Living in London you learn 1 thing fast: we love a protest! It’s so inspiring to be a part of a movement that won’t be silenced on injustice.
But how far do those rally cries translate in to our lifestyle choices? The newest wave of feminism is decked out in knitted pussy hats and ‘the future is female’ tees, yet we still have no idea who the women who made them are.
Are we protesting for women’s rights, whilst wearing clothes that suppress the rights of women globally?
1 in 7 women worldwide are employed in the garment industry and make up 80% of total global garment workers.
The long hours, low wages and vulnerability to physical and sexual abuse in the fashion industry disproportionately impacts women, all in the name of producing more and producing faster for global brands.
The fashion industry is historically geared towards women and how they ‘should’ look and what they ‘should’ wear, yet all of the heads of the world’s 15 largest mass-market apparel companies in the Fortune 500 list are men. And despite the majority of garment workers being women of colour, you can bet even less of the heads of the worlds largest mass-market apparel companies are also women of colour.
Even more concerning is work in the current garment industry is often mistaken for women’s ‘empowerment.’ Normalising women’s employment in pre-existing labour structures, overlooking the conditions, pay levels and expectations on women to be solely caring for the family at the same time, is not upholding women’s rights.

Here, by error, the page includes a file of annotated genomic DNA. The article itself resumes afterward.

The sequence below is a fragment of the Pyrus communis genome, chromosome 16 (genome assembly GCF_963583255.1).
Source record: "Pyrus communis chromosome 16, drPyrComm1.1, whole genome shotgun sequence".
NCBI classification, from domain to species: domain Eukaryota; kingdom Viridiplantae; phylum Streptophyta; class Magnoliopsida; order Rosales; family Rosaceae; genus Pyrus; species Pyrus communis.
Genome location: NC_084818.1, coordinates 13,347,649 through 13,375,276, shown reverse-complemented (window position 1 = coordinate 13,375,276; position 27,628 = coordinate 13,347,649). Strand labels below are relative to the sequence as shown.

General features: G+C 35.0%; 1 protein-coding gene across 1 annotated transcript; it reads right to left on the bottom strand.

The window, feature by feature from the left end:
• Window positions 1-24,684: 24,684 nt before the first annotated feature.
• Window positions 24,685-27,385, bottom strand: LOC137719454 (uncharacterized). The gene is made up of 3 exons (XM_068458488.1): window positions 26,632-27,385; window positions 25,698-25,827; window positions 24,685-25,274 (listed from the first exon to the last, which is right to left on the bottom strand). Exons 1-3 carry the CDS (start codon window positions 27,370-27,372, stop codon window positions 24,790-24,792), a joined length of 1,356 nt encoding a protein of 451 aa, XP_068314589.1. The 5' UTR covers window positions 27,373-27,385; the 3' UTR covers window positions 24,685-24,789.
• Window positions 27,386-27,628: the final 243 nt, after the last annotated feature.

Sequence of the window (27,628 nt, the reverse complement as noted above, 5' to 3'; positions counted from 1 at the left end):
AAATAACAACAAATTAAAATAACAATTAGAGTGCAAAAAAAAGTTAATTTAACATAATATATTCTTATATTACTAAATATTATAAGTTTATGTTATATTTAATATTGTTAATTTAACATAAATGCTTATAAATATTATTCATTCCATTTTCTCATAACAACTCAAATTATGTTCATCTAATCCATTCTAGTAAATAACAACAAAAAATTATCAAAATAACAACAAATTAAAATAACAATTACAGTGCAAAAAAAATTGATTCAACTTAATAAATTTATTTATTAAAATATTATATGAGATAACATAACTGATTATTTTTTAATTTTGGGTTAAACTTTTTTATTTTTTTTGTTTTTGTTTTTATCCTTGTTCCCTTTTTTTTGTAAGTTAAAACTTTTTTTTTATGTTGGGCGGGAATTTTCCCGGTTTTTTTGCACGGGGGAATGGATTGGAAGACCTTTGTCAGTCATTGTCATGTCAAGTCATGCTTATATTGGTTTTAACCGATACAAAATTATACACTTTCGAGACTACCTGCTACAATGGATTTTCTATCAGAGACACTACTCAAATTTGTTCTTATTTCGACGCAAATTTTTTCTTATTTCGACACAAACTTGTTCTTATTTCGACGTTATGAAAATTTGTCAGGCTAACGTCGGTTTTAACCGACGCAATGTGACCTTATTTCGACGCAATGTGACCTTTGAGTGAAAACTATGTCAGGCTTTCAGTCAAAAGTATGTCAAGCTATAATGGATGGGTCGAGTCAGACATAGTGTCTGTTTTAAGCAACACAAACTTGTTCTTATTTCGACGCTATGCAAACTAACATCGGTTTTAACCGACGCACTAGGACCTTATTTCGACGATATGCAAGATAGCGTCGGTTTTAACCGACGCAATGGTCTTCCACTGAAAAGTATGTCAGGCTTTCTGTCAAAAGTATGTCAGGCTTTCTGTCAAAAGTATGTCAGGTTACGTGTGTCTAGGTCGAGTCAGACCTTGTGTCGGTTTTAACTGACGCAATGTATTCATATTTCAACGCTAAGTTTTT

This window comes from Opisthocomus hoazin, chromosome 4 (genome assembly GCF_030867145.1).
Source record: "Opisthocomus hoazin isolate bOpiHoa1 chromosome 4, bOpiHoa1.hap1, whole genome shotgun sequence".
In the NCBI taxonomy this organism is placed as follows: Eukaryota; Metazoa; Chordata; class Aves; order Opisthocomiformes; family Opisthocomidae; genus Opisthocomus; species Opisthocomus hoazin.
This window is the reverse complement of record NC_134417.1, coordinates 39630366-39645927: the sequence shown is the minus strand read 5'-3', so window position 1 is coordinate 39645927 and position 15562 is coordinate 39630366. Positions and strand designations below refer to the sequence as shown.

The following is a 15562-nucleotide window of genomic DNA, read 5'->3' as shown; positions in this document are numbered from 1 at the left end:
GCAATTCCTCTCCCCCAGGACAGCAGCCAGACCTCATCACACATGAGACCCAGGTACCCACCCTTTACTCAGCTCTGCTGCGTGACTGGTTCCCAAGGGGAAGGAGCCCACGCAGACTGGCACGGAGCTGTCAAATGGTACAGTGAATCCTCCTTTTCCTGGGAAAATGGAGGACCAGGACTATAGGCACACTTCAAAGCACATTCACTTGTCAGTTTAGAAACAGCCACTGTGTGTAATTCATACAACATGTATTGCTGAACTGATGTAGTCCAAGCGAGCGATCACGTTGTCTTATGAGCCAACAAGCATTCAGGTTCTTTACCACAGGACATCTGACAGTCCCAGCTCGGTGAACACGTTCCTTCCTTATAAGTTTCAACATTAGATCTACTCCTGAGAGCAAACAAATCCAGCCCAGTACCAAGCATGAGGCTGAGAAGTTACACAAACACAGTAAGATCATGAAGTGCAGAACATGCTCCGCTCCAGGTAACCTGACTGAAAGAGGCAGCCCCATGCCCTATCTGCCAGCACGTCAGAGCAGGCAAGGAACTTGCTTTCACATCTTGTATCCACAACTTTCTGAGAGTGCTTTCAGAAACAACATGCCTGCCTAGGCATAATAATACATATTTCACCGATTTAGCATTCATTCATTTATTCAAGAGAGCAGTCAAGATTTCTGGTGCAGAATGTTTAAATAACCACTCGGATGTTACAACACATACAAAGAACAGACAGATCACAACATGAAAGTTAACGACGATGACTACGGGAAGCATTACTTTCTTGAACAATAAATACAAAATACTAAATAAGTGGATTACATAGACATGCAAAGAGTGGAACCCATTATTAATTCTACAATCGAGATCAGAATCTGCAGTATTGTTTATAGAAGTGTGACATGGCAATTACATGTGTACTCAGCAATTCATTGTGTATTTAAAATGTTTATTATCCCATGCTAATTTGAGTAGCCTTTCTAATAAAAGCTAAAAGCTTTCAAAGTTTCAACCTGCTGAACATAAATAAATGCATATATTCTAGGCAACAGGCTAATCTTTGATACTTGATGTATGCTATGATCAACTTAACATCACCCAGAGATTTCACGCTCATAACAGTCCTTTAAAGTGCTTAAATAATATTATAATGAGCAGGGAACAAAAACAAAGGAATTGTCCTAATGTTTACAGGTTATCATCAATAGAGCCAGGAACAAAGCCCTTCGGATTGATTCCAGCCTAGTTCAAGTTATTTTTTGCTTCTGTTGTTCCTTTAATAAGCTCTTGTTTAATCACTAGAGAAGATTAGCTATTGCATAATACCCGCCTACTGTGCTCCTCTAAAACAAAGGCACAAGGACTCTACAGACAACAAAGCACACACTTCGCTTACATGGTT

Time and time again we come across the argument that employment in the garment industry, despite low pay and bad conditions is better than some alternate jobs out there. This standard is ridiculously weak. People deserve to be paid fairly and have access to basic human rights, no matter where they work.
Ethical, transparent fashion is a challenge to that.
Ensuring that women at every stage are supported and protected means that transparent, organic and fairtrade tees can be plastered with feminist slogans and really mean something.
We have seen the incredible movements, led by women and for women within the fashion industry in India and Bangladesh and KTO are determined to support them in that. Kalpona, who leads the Bangladesh Centre for Workers Solidarity, was 15 years old when she had unionised 90% of her factory and hasn’t stopped training women in their labour rights since.
Anjali, who founded our partner factory Mandala in India, intentionally hires women so she can offer training, free healthcare appointments and help them set up their own bank accounts. These are the women feminism should be supporting, and the people ethical fashion is supporting!
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